A quick search of the terms "the snap game" or "jelly bracelet" on google will bring you to the following instructions to play this "game": "Things You'll Need: * Two players, at least one wearing bracelets 1. Familiarize yourself with the meanings of each colored bracelet: Yellow—give a hug; Purple—give a kiss; Red—perform a lap dance; Blue—perform oral sex and Black--have intercourse. 2. Choose the bracelet that represents the acts you are willing to perform, if you are a girl. 3. Choose the girl who is wearing a bracelet that symbolizes acts you’d like to perform, if you are a boy. 4. Boys try to grab a bracelet, one at a time, and pull on it hard and quickly in an attempt to break it. 5. Perform the act represented by the bracelet “snapped” with the boy who snapped it."
I was attending a round table discussion that the NGO Plan canada had convened last week to talk about girls and Information Communication Technologies (ICTs) and the research that's been done around young girls' access to ICTs - the risk and the opportunities they bring. Plan has a campaign to empower young girls called "Because I am a girl." So, it is at this conference that I learned about the term "jelly bracelets." I was taken aback to hear that girls, as young as 9 years old, are engaging in these "games." I remember that when I was a teenager, wearing multi-coloured jelly bracelets was just a fashion statement not an invitation to performing sexual acts. The feminist in me cringes at the thought that young girls are playing these submissive and risky "games." Talk about a new form of pressuring young girls into decisions they may not be ready to make.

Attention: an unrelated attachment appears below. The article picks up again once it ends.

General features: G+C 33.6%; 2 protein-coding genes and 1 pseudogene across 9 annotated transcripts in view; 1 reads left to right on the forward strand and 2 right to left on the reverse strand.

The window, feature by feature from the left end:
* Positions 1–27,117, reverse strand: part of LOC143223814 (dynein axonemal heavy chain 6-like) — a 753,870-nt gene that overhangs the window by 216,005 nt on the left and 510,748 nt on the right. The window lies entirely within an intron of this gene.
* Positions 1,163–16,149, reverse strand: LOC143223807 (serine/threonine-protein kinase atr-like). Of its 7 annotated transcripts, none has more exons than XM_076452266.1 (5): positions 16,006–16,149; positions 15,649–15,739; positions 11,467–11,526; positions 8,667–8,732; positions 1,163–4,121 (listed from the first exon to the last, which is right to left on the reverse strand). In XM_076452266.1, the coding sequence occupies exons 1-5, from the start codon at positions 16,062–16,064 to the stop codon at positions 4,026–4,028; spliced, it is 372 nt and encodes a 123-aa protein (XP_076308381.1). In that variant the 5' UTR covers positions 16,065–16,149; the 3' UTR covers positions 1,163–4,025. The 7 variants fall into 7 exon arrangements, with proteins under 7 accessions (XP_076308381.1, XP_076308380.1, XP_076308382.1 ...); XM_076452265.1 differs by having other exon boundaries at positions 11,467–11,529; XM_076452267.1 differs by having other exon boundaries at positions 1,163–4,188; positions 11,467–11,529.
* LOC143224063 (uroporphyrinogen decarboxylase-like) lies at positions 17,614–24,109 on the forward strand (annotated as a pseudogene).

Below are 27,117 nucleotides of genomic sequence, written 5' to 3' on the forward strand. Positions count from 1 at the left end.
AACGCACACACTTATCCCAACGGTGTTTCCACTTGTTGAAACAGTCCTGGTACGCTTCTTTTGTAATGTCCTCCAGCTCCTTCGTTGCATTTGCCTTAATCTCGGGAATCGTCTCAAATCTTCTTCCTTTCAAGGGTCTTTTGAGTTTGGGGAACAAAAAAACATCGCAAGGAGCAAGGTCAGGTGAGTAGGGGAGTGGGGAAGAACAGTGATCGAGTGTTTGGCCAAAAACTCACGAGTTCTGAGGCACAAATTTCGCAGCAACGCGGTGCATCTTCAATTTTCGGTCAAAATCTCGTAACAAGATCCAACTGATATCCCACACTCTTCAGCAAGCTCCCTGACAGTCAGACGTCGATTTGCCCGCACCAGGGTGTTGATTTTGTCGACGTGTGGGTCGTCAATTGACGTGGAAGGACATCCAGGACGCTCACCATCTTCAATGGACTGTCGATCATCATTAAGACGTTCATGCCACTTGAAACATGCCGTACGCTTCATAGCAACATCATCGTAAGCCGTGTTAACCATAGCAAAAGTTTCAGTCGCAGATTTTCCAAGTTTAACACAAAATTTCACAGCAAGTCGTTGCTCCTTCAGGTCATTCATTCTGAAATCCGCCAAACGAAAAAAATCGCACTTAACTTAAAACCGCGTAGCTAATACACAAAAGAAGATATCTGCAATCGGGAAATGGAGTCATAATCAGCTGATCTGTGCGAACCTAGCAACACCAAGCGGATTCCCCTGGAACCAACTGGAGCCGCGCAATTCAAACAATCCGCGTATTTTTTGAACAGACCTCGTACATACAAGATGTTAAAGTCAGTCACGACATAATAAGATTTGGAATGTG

That being said, I researched it some more, and some websites say this "snap game" is all together an urban legend and that it has been overblown in the media.
Whether or not the "shag bracelets" are all the rage with young kids, what we should be asking is, why are we allowing young girls to not have enough self-confidence and information to make wise, clear decisions to deal with sexual pressures? Why is it that girls and boys are still not being given proper sex education in schools? Why is it that "we" (adults) start panicking and running in circles when we hear that young girls and boys are curious about their bodies and sex? Why are "we" (as a society) choosing to play the ostrich game, instead of empowering young girls to say "I can wear what I want and you can't pressure me"?